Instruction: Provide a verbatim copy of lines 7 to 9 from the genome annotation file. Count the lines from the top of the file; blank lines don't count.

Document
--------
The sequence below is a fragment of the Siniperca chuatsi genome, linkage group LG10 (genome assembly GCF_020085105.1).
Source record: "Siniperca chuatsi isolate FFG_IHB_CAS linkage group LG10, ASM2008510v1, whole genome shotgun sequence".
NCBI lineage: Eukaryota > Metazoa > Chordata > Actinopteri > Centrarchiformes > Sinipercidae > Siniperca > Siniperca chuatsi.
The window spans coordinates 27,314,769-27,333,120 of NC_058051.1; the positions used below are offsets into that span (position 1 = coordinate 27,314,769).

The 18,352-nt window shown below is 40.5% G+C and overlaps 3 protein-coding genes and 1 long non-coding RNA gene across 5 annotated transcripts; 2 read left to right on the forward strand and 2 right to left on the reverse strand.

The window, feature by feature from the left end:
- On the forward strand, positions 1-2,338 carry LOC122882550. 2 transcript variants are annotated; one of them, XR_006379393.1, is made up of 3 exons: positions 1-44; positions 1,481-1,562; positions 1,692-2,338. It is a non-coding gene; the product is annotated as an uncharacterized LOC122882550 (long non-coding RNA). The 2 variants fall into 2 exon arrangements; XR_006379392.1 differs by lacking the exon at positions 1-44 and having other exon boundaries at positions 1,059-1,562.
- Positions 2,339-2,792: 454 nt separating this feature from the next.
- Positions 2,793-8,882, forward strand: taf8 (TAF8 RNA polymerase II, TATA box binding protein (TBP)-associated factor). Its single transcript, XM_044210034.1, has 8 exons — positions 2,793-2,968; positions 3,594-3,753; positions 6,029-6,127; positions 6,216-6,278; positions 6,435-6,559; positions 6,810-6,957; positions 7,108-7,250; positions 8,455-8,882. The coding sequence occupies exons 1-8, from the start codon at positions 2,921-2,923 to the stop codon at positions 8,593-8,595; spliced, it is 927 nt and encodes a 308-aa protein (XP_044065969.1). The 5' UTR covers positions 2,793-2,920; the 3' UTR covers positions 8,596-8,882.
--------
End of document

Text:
- On the forward strand, positions 1-2,338 carry LOC122882550. 2 transcript variants are annotated; one of them, XR_006379393.1, is made up of 3 exons: positions 1-44; positions 1,481-1,562; positions 1,692-2,338. It is a non-coding gene; the product is annotated as an uncharacterized LOC122882550 (long non-coding RNA). The 2 variants fall into 2 exon arrangements; XR_006379392.1 differs by lacking the exon at positions 1-44 and having other exon boundaries at positions 1,059-1,562.
- Positions 2,339-2,792: 454 nt separating this feature from the next.
- Positions 2,793-8,882, forward strand: taf8 (TAF8 RNA polymerase II, TATA box binding protein (TBP)-associated factor). Its single transcript, XM_044210034.1, has 8 exons — positions 2,793-2,968; positions 3,594-3,753; positions 6,029-6,127; positions 6,216-6,278; positions 6,435-6,559; positions 6,810-6,957; positions 7,108-7,250; positions 8,455-8,882. The coding sequence occupies exons 1-8, from the start codon at positions 2,921-2,923 to the stop codon at positions 8,593-8,595; spliced, it is 927 nt and encodes a 308-aa protein (XP_044065969.1). The 5' UTR covers positions 2,793-2,920; the 3' UTR covers positions 8,596-8,882.